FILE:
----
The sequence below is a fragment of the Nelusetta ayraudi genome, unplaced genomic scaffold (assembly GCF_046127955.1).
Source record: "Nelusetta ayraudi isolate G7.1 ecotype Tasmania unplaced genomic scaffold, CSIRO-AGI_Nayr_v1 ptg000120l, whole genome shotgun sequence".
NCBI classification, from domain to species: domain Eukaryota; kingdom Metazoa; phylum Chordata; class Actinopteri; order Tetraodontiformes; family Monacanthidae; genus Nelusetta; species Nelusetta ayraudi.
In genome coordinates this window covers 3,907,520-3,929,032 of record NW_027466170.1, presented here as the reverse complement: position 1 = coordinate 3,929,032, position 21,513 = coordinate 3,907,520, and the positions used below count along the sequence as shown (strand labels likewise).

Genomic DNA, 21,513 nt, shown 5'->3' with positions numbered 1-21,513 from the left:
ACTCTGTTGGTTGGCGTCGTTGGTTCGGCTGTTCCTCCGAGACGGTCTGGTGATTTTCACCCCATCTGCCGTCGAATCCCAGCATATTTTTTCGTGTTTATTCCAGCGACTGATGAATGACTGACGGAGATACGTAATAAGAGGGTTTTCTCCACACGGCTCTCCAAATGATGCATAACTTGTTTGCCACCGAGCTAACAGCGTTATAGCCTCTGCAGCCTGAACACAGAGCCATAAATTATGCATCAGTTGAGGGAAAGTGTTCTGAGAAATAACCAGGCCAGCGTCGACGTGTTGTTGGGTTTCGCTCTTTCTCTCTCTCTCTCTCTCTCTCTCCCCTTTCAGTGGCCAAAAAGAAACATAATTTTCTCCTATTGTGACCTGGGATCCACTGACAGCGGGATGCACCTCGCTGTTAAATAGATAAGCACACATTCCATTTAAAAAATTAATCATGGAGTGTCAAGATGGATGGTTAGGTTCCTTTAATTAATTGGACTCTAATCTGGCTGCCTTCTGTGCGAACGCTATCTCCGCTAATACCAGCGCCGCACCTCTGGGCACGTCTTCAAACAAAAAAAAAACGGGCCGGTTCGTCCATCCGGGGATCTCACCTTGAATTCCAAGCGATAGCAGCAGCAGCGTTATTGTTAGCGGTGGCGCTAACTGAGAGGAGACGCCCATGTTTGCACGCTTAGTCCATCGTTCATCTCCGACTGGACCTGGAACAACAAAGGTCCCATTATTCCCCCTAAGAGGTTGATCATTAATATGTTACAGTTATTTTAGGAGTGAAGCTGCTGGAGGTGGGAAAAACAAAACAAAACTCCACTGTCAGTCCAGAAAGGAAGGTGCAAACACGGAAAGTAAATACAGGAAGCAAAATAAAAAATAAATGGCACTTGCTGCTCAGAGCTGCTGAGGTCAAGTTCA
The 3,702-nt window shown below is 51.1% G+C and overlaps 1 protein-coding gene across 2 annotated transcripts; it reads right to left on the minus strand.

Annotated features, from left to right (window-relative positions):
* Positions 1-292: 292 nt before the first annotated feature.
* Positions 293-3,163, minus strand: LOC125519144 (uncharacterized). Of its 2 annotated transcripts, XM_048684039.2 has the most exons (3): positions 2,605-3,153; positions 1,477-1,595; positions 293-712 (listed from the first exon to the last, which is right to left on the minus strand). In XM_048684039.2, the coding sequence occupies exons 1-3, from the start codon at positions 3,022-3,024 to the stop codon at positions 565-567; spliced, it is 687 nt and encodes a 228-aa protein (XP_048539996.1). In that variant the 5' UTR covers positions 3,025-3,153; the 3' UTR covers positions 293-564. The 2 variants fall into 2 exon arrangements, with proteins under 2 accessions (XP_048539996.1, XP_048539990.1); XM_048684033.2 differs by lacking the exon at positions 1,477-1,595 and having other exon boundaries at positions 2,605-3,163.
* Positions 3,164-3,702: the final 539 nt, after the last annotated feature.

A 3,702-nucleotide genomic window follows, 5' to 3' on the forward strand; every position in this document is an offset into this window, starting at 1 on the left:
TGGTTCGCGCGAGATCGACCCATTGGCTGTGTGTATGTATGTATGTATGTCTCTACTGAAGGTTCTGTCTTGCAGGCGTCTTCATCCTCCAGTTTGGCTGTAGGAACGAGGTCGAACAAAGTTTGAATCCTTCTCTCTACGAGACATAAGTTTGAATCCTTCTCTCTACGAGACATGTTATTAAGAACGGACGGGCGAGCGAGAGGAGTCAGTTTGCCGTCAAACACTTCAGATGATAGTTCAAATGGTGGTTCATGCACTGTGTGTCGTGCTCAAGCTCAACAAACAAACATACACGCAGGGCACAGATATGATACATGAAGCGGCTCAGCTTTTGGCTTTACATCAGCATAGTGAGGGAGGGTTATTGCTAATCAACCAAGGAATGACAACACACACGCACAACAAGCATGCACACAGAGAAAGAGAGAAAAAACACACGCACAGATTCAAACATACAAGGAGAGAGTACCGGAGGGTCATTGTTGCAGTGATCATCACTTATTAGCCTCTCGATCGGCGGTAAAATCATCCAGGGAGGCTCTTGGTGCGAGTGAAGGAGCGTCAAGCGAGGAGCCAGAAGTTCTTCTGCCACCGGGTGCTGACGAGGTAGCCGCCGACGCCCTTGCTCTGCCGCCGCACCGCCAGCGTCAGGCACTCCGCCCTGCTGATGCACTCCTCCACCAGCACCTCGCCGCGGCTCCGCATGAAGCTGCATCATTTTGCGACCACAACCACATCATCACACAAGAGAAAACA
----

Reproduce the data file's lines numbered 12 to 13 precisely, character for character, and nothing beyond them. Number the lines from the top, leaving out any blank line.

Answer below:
A 3,702-nucleotide genomic window follows, 5' to 3' on the forward strand; every position in this document is an offset into this window, starting at 1 on the left:
TGGTTCGCGCGAGATCGACCCATTGGCTGTGTGTATGTATGTATGTATGTCTCTACTGAAGGTTCTGTCTTGCAGGCGTCTTCATCCTCCAGTTTGGCTGTAGGAACGAGGTCGAACAAAGTTTGAATCCTTCTCTCTACGAGACATAAGTTTGAATCCTTCTCTCTACGAGACATGTTATTAAGAACGGACGGGCGAGCGAGAGGAGTCAGTTTGCCGTCAAACACTTCAGATGATAGTTCAAATGGTGGTTCATGCACTGTGTGTCGTGCTCAAGCTCAACAAACAAACATACACGCAGGGCACAGATATGATACATGAAGCGGCTCAGCTTTTGGCTTTACATCAGCATAGTGAGGGAGGGTTATTGCTAATCAACCAAGGAATGACAACACACACGCACAACAAGCATGCACACAGAGAAAGAGAGAAAAAACACACGCACAGATTCAAACATACAAGGAGAGAGTACCGGAGGGTCATTGTTGCAGTGATCATCACTTATTAGCCTCTCGATCGGCGGTAAAATCATCCAGGGAGGCTCTTGGTGCGAGTGAAGGAGCGTCAAGCGAGGAGCCAGAAGTTCTTCTGCCACCGGGTGCTGACGAGGTAGCCGCCGACGCCCTTGCTCTGCCGCCGCACCGCCAGCGTCAGGCACTCCGCCCTGCTGATGCACTCCTCCACCAGCACCTCGCCGCGGCTCCGCATGAAGCTGCATCATTTTGCGACCACAACCACATCATCACACAAGAGAAAACA